Massaging the conditioner into my roots was a cinch—a feat for most co-washes—and rinsing was equally easy. As I’d hoped, it did wonders for my itchy scalp and washed away any last lingering flakes. Because I’m admittedly a brand snob, I wasn’t stoked about using this product, but I can proudly say I'm a Head & Shoulders convert. And for just under $5, it's one of those drugstore gems I'm going to rave about to curly-haired friends.
When I uncapped this conditioner, I was expecting one of Herbal Essences’ jam-packed fruity scents that makes you smell like a fifth grader for days. Instead, I was surprised to pick up notes of mint and essential oils. The oversized pump was the next thing I noticed—it’s perfect for this kind of product because you need so much of it.
After not washing my hair for two days, I was excited to cleanse the heck out of it with this conditioner. Because it felt a little thick and greasy on my roots at first, I diluted it with warm water and continued scrubbing. I let it sit for five minutes before rinsing it out. This one definitely left my hair feeling clean, but not as moisturized as I would have liked. A little Moroccan Oil did the trick before I styled my hair with a blowdryer. The silver lining of this product was its lasting power. My hair smelled amazing the next day and stayed straight for three whole days after.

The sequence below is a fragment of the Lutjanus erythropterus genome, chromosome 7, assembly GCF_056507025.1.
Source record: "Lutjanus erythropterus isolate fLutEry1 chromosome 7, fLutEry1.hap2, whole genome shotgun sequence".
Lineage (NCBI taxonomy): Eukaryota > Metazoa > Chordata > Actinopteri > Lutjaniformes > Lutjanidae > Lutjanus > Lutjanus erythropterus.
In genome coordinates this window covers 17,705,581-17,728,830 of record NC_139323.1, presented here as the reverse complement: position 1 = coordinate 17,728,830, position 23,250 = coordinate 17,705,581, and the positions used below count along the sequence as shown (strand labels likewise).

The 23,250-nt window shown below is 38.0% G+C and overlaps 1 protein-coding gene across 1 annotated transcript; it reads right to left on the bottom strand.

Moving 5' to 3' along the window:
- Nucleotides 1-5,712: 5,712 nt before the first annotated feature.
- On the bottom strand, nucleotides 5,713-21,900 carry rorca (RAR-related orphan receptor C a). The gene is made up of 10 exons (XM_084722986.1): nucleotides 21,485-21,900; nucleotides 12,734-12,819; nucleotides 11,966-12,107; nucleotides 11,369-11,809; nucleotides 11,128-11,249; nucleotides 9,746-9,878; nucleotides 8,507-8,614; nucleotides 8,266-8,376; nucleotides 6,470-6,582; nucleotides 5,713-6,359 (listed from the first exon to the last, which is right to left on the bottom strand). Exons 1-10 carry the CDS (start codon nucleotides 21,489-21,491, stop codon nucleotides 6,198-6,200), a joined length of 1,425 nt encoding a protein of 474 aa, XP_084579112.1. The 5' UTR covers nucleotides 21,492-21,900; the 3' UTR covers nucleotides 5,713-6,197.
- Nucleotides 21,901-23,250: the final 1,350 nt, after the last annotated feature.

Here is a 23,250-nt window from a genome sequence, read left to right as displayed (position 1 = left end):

Despite a mixed bag of products, I’m going to continue co-washing long after this review goes live. There’s just one tweak I plan to make to my routine: I’ll allow myself to use shampoo sparingly, maybe once per month—kind of like hitting the reset button. The standout products were Wen's Spring Honey Lilac cleansing conditioner and Head & Shoulders' Moisture Care co-wash. At two totally different price points, I’d recommend newbies test the waters with Head & Shoulders and experienced co-washers splurge on Wen’s luxury product at least once. Co-washing is a lot easier than it sounds, but it’s all about finding the right products that work overtime for you.
Images: Morgan Olsen